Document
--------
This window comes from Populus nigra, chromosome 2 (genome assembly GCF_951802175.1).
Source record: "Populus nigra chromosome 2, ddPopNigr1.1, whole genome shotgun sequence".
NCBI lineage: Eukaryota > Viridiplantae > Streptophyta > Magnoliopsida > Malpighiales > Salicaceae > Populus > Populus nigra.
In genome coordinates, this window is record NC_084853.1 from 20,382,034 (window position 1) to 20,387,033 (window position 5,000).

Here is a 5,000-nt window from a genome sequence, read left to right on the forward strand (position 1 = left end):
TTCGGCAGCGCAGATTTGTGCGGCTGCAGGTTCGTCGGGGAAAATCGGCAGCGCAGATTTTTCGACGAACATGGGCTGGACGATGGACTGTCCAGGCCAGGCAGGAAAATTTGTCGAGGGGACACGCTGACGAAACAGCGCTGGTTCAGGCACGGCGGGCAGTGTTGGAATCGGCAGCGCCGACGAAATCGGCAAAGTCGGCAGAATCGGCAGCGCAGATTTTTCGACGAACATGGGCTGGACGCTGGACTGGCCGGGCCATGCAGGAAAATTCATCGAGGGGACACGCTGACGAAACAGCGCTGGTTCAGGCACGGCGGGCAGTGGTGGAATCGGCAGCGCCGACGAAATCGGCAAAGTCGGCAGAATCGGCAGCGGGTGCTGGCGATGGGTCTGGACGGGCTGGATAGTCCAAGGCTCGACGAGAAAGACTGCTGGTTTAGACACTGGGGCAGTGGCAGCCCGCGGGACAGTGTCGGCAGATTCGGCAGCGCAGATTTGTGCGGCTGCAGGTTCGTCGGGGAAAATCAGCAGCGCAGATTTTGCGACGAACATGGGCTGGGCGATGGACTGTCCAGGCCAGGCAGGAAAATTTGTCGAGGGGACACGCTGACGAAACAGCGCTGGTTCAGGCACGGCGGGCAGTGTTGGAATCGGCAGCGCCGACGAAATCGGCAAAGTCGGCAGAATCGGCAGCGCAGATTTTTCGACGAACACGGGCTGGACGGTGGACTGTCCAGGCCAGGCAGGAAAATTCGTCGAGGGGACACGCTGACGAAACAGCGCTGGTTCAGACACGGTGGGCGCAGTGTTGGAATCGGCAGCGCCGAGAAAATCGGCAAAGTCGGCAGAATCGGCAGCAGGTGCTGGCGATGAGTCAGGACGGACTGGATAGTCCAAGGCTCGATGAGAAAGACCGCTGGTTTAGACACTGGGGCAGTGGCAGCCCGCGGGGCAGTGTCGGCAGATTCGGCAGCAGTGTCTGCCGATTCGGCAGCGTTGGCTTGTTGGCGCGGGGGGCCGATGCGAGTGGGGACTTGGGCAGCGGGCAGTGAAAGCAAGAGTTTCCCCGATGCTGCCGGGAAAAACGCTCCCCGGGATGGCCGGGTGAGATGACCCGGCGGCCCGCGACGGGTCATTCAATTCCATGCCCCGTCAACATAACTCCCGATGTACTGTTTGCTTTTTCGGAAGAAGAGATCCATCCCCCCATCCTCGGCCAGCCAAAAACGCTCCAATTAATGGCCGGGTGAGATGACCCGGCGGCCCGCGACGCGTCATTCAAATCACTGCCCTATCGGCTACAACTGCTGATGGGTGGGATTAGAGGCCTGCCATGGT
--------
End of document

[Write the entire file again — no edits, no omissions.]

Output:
This window comes from Populus nigra, chromosome 2 (genome assembly GCF_951802175.1).
Source record: "Populus nigra chromosome 2, ddPopNigr1.1, whole genome shotgun sequence".
NCBI lineage: Eukaryota > Viridiplantae > Streptophyta > Magnoliopsida > Malpighiales > Salicaceae > Populus > Populus nigra.
In genome coordinates, this window is record NC_084853.1 from 20,382,034 (window position 1) to 20,387,033 (window position 5,000).

Here is a 5,000-nt window from a genome sequence, read left to right on the forward strand (position 1 = left end):
TTCGGCAGCGCAGATTTGTGCGGCTGCAGGTTCGTCGGGGAAAATCGGCAGCGCAGATTTTTCGACGAACATGGGCTGGACGATGGACTGTCCAGGCCAGGCAGGAAAATTTGTCGAGGGGACACGCTGACGAAACAGCGCTGGTTCAGGCACGGCGGGCAGTGTTGGAATCGGCAGCGCCGACGAAATCGGCAAAGTCGGCAGAATCGGCAGCGCAGATTTTTCGACGAACATGGGCTGGACGCTGGACTGGCCGGGCCATGCAGGAAAATTCATCGAGGGGACACGCTGACGAAACAGCGCTGGTTCAGGCACGGCGGGCAGTGGTGGAATCGGCAGCGCCGACGAAATCGGCAAAGTCGGCAGAATCGGCAGCGGGTGCTGGCGATGGGTCTGGACGGGCTGGATAGTCCAAGGCTCGACGAGAAAGACTGCTGGTTTAGACACTGGGGCAGTGGCAGCCCGCGGGACAGTGTCGGCAGATTCGGCAGCGCAGATTTGTGCGGCTGCAGGTTCGTCGGGGAAAATCAGCAGCGCAGATTTTGCGACGAACATGGGCTGGGCGATGGACTGTCCAGGCCAGGCAGGAAAATTTGTCGAGGGGACACGCTGACGAAACAGCGCTGGTTCAGGCACGGCGGGCAGTGTTGGAATCGGCAGCGCCGACGAAATCGGCAAAGTCGGCAGAATCGGCAGCGCAGATTTTTCGACGAACACGGGCTGGACGGTGGACTGTCCAGGCCAGGCAGGAAAATTCGTCGAGGGGACACGCTGACGAAACAGCGCTGGTTCAGACACGGTGGGCGCAGTGTTGGAATCGGCAGCGCCGAGAAAATCGGCAAAGTCGGCAGAATCGGCAGCAGGTGCTGGCGATGAGTCAGGACGGACTGGATAGTCCAAGGCTCGATGAGAAAGACCGCTGGTTTAGACACTGGGGCAGTGGCAGCCCGCGGGGCAGTGTCGGCAGATTCGGCAGCAGTGTCTGCCGATTCGGCAGCGTTGGCTTGTTGGCGCGGGGGGCCGATGCGAGTGGGGACTTGGGCAGCGGGCAGTGAAAGCAAGAGTTTCCCCGATGCTGCCGGGAAAAACGCTCCCCGGGATGGCCGGGTGAGATGACCCGGCGGCCCGCGACGGGTCATTCAATTCCATGCCCCGTCAACATAACTCCCGATGTACTGTTTGCTTTTTCGGAAGAAGAGATCCATCCCCCCATCCTCGGCCAGCCAAAAACGCTCCAATTAATGGCCGGGTGAGATGACCCGGCGGCCCGCGACGCGTCATTCAAATCACTGCCCTATCGGCTACAACTGCTGATGGGTGGGATTAGAGGCCTGCCATGGT